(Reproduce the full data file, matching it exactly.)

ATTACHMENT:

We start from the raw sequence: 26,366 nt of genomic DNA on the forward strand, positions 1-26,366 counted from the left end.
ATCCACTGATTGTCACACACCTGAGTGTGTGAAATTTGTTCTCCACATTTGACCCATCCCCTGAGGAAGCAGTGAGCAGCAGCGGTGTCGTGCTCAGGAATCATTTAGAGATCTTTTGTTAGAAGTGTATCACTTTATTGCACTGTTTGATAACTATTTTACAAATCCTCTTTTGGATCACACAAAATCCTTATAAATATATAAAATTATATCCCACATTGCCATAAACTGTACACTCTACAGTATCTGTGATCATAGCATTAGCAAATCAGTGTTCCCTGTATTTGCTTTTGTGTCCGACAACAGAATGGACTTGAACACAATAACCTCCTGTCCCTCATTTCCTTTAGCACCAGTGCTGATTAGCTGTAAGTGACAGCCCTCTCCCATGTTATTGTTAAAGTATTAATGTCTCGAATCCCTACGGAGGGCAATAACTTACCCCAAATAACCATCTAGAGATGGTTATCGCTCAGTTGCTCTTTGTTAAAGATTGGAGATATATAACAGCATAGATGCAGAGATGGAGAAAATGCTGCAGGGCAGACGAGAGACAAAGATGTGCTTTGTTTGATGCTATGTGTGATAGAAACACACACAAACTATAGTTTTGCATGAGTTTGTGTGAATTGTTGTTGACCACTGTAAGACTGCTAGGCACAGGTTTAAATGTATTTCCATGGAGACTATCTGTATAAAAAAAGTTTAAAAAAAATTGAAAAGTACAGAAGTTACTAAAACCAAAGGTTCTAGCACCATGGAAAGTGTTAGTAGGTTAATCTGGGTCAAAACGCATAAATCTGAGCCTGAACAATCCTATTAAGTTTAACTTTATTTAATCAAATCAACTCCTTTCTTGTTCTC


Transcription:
We start from the raw sequence: 26,366 nt of genomic DNA on the forward strand, positions 1-26,366 counted from the left end.
ATCCACTGATTGTCACACACCTGAGTGTGTGAAATTTGTTCTCCACATTTGACCCATCCCCTGAGGAAGCAGTGAGCAGCAGCGGTGTCGTGCTCAGGAATCATTTAGAGATCTTTTGTTAGAAGTGTATCACTTTATTGCACTGTTTGATAACTATTTTACAAATCCTCTTTTGGATCACACAAAATCCTTATAAATATATAAAATTATATCCCACATTGCCATAAACTGTACACTCTACAGTATCTGTGATCATAGCATTAGCAAATCAGTGTTCCCTGTATTTGCTTTTGTGTCCGACAACAGAATGGACTTGAACACAATAACCTCCTGTCCCTCATTTCCTTTAGCACCAGTGCTGATTAGCTGTAAGTGACAGCCCTCTCCCATGTTATTGTTAAAGTATTAATGTCTCGAATCCCTACGGAGGGCAATAACTTACCCCAAATAACCATCTAGAGATGGTTATCGCTCAGTTGCTCTTTGTTAAAGATTGGAGATATATAACAGCATAGATGCAGAGATGGAGAAAATGCTGCAGGGCAGACGAGAGACAAAGATGTGCTTTGTTTGATGCTATGTGTGATAGAAACACACACAAACTATAGTTTTGCATGAGTTTGTGTGAATTGTTGTTGACCACTGTAAGACTGCTAGGCACAGGTTTAAATGTATTTCCATGGAGACTATCTGTATAAAAAAAGTTTAAAAAAAATTGAAAAGTACAGAAGTTACTAAAACCAAAGGTTCTAGCACCATGGAAAGTGTTAGTAGGTTAATCTGGGTCAAAACGCATAAATCTGAGCCTGAACAATCCTATTAAGTTTAACTTTATTTAATCAAATCAACTCCTTTCTTGTTCTC